“Yeah,” I said, “sounds great. We can meet over at my place and make a pasta before.” I was real cool, not calling spaghetti by its grocery store name, but instead by my fancy waiter terminology. “A pasta…” Good thing I had “a pot” to cook in.

I put on water. Someone got a movie. The night was young.

Soon enough, Reggie, Thorne, Toby, Michael, Janet and Melina were there. I did have a television. It made a loud popping noise when you changed the channels. There was no remote. Someone had to get up. My apartment had a front porch with a swing and a back exit with a three step stoop. Because the stoop side was closer to the darkroom, most people came in through the back. It meant that you could leave both doors open and actually get a breeze.

After eating, we set down on my fold out bed to watch the film. We were decent people. Everyone took off their shoes. Sarah had socks with Mickey Mouse. They got some attention, but people were quickly taken with the enormity of my toe nails. It is true, they were big boys.

“Adam,” said Thorne, “your feet are disgusting. ”

“Ooh,” said Sarah, turning impatient with my disgusting interruption, “I will not let you make me think about that!”

“No really, Adam,” said Thorne, “what is the story here?”

These were friends, I felt like I could reason with them.

“My honest opinion,” I said, and I know I said it but that doesn’t mean I can explain it, ” is that being in graduate school and all, with so many assignments, well, who really has the time, you know, to cut toenails?”

Sarah got up.  She grabbed my offending toes.  Thorne locked my arms.  I kicked, screamed.  It did nothing.  They lifted me up and booted my butt out of my home.  They promptly locked me out of my house. Someone threw some clippers out the back window.

Now we are older.  I have better toe nails.  Sarah works at the Washington Post.  Thorne lives in Amsterdam.

Some slices

Posted in hit bull win steak on March 14, 2007 by samsondoggie

In Fairfield, you had two choices for Pizza: Mike’s and Luigi’s.

Mike has a small shop. It butts out of a parking lot on the Post Road. It shares space in a commercial building with a trading card store and a watch repairman. It is very small – four tables lined up against each wall. At the end of the corridor created by those tables is a counter. In the 30 years that span my visits to Mike’s, the walls have never grown out of their wood paneling. To this day, the decor still consists of an RC Cola sign and a ficus plant. The ficus plant is about to die.

Mike made great pizza. He had a lot to learn about customers.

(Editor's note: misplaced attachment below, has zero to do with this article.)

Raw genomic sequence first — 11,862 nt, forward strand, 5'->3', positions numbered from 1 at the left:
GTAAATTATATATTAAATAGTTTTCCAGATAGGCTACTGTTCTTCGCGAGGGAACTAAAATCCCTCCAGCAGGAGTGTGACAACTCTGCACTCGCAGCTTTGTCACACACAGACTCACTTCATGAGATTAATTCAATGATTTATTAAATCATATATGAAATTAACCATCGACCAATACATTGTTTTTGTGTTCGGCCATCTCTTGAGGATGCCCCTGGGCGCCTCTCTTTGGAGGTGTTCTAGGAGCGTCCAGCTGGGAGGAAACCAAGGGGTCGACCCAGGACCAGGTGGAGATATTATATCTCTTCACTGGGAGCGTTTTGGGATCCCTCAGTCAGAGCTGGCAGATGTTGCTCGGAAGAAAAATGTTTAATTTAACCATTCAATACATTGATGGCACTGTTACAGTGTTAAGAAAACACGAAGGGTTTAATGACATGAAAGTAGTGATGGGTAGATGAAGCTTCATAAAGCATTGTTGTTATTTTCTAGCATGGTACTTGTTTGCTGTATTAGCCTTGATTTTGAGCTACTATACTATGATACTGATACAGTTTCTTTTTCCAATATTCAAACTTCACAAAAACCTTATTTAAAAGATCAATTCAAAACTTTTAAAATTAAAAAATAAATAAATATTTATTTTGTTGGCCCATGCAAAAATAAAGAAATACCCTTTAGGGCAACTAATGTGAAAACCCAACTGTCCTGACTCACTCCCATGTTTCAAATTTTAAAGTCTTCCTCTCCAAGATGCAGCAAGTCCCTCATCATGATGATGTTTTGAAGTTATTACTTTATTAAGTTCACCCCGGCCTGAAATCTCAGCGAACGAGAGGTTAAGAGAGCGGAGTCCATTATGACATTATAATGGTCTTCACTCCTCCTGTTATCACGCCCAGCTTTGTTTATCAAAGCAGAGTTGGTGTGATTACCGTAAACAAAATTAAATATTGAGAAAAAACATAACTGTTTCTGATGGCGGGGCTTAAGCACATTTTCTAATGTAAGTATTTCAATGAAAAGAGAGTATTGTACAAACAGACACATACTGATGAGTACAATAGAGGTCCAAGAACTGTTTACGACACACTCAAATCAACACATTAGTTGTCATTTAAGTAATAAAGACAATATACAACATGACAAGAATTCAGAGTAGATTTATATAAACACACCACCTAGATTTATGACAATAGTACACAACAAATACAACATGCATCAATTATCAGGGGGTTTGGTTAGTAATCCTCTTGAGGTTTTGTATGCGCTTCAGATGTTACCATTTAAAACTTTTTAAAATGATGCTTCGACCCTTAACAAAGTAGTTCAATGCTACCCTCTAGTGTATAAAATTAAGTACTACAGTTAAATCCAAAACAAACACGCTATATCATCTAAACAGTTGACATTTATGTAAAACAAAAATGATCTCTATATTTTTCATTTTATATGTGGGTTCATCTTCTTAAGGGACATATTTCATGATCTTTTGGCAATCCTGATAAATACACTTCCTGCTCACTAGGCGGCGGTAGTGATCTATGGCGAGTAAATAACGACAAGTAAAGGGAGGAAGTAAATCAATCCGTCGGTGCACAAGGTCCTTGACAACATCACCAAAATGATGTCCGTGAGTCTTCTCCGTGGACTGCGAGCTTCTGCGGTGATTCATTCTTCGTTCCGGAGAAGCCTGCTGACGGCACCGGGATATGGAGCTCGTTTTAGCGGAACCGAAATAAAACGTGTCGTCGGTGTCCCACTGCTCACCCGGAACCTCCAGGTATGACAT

There was only one door. It served as the vent for the oven at the opposite end of the building. Diners were caught in the cross wind. You could drink extra RC to slake the thirst from the dry air. You’d have to buy that, Mike didn’t do any refills.

When you come in, you don’t notice all of that decor because you immediately notice that Mike is already glaring at you. Like, as if you are just another one of those kids come over from the trading card shop, just want to loiter good for nothing in my shop again. Are you going to order, or what?” is what I think he means to say.

I will order.

It would be wrong to skip past the virtue of Mike’s pizza. The sausage, in my opinion, stands out. And that crust: it must be made with a lot of egg, because it is very thick yet also very crisp. Couple that with loads of mozarella and you have a great slice. I would say that each slice probably ships 500 calories across your tongue — to eat a pie would sate most for two days or more.

Mike had these wide forearms. If it wasn’t for the kudzu-like black hair adorning them, you might miss them. I suppose the effect is like kudzu-in-winter: they remain under several layers of flour.

Here I am, consuming pounds of cheese, slowly drying out while sipping on a twelve ounce can of RC.

I want to tell Mike that I relish his pizza from my youth. I wonder how I can let him know that a visit to Mike’s was the respite against the harrowing days of middle school. I want to tell Mike that I ate my best pies ever, here, with my Dad.

“You know, it is great you have had this place all these years…” I begin to say.
What I am trying to get across to him is that he has done more than just make pizza. He has been one of the good people. His store has always been here, in a community that seems to set aside most everything with the first scent of relative mediocrity. Fairfield is not loyal.

Those eyes reveal exhaustion.

“Yeah,” says Mike, “great to who?” He turns around. “This guy thinks his five dollars gets him a shoulder to cry on,” he says to the assistant in the back, also covered with more of the same flour. “What do you want? Another RC?”

Every year Mike went on a summer vacation for two or three weeks. The sign would say “Closed,” as if that was normal for a restaurant. I suppose Mike could have hired an employee to make the pies while he was gone, but Mike didn’t work that way. Mike had a sisyphian-burden.

Luigi was the opposite. There were waiters at Luigi’s. There was air conditioning. You could get mints and toothpicks after you paid your bill at Luigi’s. You could get refills. A waiter would bring them.

Luigi always made Perfectly Normal Pizza. It had a thin crust and the cheese was a little greasy. You could get pasta or salad or things like antipasto, too. There were forty tables at least in his store. The oven was in the back. We never went there. Why?

Today, Mike is still breaking his back making pizza. I have never met Luigi. His store has its own parking lot now, and I think he opened a second restaurant in Black Rock. I think Luigi probably made so much money that he never even has to come to work.

Today (March 10), the first daffodil bloom appeared in our yard.